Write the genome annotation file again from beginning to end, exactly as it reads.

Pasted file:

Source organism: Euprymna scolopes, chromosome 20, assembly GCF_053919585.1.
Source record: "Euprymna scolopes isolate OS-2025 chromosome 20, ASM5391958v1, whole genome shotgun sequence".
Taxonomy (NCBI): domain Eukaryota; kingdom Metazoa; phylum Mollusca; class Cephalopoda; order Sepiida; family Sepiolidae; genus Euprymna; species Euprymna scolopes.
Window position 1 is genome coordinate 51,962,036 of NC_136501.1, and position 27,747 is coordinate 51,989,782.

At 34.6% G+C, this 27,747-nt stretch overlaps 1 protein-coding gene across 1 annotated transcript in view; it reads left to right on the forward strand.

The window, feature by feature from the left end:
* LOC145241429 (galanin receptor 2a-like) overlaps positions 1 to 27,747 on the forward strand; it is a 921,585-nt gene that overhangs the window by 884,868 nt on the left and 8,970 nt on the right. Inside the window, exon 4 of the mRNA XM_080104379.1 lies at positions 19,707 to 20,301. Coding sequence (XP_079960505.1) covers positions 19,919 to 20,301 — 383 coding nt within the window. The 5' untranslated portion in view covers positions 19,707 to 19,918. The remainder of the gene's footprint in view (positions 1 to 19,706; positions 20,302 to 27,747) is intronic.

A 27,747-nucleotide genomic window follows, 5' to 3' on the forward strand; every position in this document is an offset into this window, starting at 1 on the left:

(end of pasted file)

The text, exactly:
Source organism: Euprymna scolopes, chromosome 20, assembly GCF_053919585.1.
Source record: "Euprymna scolopes isolate OS-2025 chromosome 20, ASM5391958v1, whole genome shotgun sequence".
Taxonomy (NCBI): domain Eukaryota; kingdom Metazoa; phylum Mollusca; class Cephalopoda; order Sepiida; family Sepiolidae; genus Euprymna; species Euprymna scolopes.
Window position 1 is genome coordinate 51,962,036 of NC_136501.1, and position 27,747 is coordinate 51,989,782.

At 34.6% G+C, this 27,747-nt stretch overlaps 1 protein-coding gene across 1 annotated transcript in view; it reads left to right on the forward strand.

The window, feature by feature from the left end:
* LOC145241429 (galanin receptor 2a-like) overlaps positions 1 to 27,747 on the forward strand; it is a 921,585-nt gene that overhangs the window by 884,868 nt on the left and 8,970 nt on the right. Inside the window, exon 4 of the mRNA XM_080104379.1 lies at positions 19,707 to 20,301. Coding sequence (XP_079960505.1) covers positions 19,919 to 20,301 — 383 coding nt within the window. The 5' untranslated portion in view covers positions 19,707 to 19,918. The remainder of the gene's footprint in view (positions 1 to 19,706; positions 20,302 to 27,747) is intronic.

A 27,747-nucleotide genomic window follows, 5' to 3' on the forward strand; every position in this document is an offset into this window, starting at 1 on the left: